Potato and Asparagus Soup

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The Potato Year: 300 Classic Recipes

The Potato Year

By Lucy Madden

Published 2015

  • About

The Egyptians ate wild asparagus before the completion of the Pyramids. The Romans relished it. It has been said that when the Emperor Augustus wished to terminate some unpleasant business, he would proclaim, ‘Let it be done quicker than you would cook asparagus.’


  • 8 oz (225 g) potato, peeled and diced
  • 2 large bundles of asparagus, approx. lb (700 g)
  • 2 oz (50 g) butter
  • 1 medium onion, sliced
  • pints (900 ml) chicken stock
  • Sea salt and freshly ground black pepper


Cut off the tips of the asparagus and reserve. Discard any coarse stalks.

Melt the butter in a heavy-bottomed pan and sauté the onion gently until translucent. Add the potato and the asparagus spears (but not the tips) and cook for a few minutes. Pour over the chicken stock, bring to the boil and cook until the vegetables are tender. Liquidise the soup, and strain through a sieve to remove any coarse pieces of the stem. Season and reheat in a clean pan. Put in the asparagus tips and cook for about 5 minutes until they are just tender.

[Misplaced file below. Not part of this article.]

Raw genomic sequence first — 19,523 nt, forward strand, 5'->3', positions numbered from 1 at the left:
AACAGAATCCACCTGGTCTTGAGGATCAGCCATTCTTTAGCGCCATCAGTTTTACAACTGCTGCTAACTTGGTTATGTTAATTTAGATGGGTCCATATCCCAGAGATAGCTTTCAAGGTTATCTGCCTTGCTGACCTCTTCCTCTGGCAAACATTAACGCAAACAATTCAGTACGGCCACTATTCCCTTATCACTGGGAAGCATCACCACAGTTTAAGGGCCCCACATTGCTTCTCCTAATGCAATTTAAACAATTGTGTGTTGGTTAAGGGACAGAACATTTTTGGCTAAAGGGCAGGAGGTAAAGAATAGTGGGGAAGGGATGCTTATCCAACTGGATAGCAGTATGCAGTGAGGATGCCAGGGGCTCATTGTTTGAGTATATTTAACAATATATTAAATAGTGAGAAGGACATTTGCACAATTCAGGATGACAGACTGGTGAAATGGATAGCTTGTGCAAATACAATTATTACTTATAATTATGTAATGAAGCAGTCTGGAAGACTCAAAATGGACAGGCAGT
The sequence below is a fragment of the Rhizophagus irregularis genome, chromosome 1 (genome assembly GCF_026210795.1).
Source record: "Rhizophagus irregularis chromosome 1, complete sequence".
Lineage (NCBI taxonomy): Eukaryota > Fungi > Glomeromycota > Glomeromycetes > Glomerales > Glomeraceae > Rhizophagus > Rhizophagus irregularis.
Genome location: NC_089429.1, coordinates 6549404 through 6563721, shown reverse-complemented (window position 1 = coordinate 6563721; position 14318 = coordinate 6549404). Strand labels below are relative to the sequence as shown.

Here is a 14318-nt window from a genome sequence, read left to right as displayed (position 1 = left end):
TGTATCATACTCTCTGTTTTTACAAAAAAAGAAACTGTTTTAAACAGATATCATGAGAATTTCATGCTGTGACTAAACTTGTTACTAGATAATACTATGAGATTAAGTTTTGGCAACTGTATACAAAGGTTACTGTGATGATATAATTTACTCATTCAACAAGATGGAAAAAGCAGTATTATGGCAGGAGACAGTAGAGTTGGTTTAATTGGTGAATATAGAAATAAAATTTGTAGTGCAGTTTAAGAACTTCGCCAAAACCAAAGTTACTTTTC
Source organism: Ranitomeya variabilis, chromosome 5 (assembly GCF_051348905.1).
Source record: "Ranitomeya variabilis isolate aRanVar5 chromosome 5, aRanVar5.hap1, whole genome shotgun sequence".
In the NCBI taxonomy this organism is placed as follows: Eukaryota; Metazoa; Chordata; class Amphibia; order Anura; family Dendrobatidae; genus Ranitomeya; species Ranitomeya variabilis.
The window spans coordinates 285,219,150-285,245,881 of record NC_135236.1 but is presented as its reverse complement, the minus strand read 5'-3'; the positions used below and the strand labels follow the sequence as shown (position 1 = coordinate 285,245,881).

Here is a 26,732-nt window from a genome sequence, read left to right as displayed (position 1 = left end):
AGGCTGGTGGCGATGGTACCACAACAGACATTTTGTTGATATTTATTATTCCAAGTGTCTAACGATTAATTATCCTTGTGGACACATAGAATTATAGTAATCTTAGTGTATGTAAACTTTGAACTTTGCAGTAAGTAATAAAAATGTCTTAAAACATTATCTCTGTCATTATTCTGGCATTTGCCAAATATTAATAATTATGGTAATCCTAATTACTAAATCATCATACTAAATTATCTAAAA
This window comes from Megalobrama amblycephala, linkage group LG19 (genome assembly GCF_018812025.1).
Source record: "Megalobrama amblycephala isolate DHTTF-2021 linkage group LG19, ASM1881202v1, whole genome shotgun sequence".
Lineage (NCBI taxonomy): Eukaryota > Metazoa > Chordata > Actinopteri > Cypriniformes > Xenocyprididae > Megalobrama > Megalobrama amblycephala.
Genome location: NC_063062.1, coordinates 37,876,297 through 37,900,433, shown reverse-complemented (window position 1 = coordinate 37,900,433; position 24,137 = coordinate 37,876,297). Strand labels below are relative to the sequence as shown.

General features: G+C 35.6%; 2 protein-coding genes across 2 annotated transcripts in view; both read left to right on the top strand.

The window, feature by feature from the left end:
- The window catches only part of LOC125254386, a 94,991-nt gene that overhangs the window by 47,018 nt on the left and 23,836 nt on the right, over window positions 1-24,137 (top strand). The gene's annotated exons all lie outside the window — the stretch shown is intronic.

‘A population whose ordinary food is wheat and beef and whose ordinary drink is porter and ale can retrench in a period of scarcity and resort to cheaper kinds of food such as barley, oats, rice and potatoes. But those who are habitually and entirely fed on potatoes live upon the extreme verge of human subsistence, and when they are deprived of their accustomed food there is nothing cheaper to which they can resort … there is nothing beyond but starvation and beggary.’

From The Economic History of Ireland from the Union to the Famine by George O’Brien, 1921.

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